Through a series of English and leadership classes, culminating in participant-led projects that aim to address community issues, the Lead to Inspire project has stepped in to challenge an understanding of migrant women as dependants and victims. "It was a way to get women to take their place at the table and say hello, we’re here, stop making decisions on our behalf, we want to be part of the conversations" says Vix Garner, head of women’s services at the Arbour. Despite a renewed presence in public debate, ‘feminism’ remains a loaded term, not least among those who are working to reduce inequalities in socio-economic status, gender, and ethnicity. The experience of the organizers and participants in Lead to Inspire at the 2013 Feminista conference is an example of the complicated dynamics that characterize feminist politics. Despite having been challenged at the conference for their religious and cultural principles, Vix Garner says that when it comes to the feminist credentials of the participants of Lead to Inspire, actions – which include past projects such as publishing a pamphlet helping women coming to the UK on spousal visas to understand their rights, a project Sarah Way calls a kind of ‘radical feminist manifesto’ - speak louder than words. In this, Lead to Inspire is not unique.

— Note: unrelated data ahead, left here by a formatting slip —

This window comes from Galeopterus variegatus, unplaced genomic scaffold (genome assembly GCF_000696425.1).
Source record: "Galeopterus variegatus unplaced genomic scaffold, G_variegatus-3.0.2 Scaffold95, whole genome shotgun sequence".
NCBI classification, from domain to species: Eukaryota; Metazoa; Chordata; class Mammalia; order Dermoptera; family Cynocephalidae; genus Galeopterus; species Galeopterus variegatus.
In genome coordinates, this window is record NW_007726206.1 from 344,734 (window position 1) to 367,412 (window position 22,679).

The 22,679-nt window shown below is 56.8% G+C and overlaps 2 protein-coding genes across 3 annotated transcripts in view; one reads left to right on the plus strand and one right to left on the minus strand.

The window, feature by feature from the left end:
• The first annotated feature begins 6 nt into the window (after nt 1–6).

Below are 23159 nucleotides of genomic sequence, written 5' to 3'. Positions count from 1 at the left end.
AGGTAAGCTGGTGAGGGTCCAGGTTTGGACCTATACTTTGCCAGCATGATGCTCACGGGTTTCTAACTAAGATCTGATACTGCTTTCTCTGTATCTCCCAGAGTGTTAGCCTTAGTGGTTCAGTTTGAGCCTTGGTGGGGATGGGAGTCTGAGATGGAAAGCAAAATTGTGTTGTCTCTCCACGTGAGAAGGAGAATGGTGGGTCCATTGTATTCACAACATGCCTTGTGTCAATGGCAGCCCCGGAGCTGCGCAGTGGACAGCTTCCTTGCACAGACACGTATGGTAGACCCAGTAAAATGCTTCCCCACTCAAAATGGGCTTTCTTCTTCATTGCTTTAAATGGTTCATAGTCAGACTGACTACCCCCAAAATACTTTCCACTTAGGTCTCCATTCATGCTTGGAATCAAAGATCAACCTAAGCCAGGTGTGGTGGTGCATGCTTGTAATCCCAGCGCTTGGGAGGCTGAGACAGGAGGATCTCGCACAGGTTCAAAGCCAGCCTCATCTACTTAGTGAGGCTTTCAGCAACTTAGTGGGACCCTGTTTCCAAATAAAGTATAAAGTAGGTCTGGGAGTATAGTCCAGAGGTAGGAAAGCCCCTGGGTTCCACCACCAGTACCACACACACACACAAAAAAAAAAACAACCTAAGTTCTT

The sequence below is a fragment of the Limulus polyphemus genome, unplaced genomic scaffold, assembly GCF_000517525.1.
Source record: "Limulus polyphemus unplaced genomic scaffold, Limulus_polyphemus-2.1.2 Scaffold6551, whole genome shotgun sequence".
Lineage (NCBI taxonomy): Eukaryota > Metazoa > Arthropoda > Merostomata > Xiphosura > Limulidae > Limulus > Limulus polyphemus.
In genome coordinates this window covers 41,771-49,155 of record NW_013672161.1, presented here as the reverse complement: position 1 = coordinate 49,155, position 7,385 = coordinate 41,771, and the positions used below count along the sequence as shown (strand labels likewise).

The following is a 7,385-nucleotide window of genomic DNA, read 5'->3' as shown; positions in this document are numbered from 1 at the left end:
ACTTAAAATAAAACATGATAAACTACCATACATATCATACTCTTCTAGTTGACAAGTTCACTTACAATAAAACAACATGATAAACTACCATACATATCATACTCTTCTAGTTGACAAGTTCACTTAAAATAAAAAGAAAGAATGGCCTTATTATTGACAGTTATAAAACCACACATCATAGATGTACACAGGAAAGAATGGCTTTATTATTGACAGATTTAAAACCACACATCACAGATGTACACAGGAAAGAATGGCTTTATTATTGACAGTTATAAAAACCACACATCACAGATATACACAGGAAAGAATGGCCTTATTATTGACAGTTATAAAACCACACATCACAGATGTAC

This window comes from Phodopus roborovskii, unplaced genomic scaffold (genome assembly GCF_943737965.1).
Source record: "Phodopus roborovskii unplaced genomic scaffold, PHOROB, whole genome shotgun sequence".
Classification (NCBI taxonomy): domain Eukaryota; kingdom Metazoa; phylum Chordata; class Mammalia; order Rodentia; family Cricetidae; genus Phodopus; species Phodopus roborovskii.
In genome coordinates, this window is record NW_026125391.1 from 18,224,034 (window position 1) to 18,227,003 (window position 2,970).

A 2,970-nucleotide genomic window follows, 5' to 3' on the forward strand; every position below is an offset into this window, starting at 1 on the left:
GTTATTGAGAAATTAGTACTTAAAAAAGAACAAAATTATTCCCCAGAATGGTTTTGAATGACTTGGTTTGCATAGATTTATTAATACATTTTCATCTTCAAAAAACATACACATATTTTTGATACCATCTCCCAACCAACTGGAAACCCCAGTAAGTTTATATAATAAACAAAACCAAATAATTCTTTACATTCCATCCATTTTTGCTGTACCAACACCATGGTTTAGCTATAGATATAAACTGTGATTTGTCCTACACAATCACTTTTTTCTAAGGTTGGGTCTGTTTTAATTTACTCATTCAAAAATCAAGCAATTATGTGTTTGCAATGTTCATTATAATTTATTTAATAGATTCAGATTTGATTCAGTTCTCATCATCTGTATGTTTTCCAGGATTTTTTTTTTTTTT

Nydia Swaby, is a PhD student at SOAS whose research focuses on how concepts of belonging and identity in the context of black women’s movements are and have been shaped. She focuses on organisations where women have been actively involved in shaping the debate around gender identity and women’s rights. Attending the recent Black Women’s Conference, Swaby describes her gratification at seeing this principle put into practice. ‘One of the things I liked about this conference was that there were tensions, it wasn't like we all get along,’ she says, ‘and yet we’re all working towards this utopian ideal. Even if we have different perspectives, the idea is that nonetheless, I don’t feel that your different perspective should be silenced.’ For women who've migrated to the UK, living away from their country of origin need not mean they stop campaigning for the women in their native country.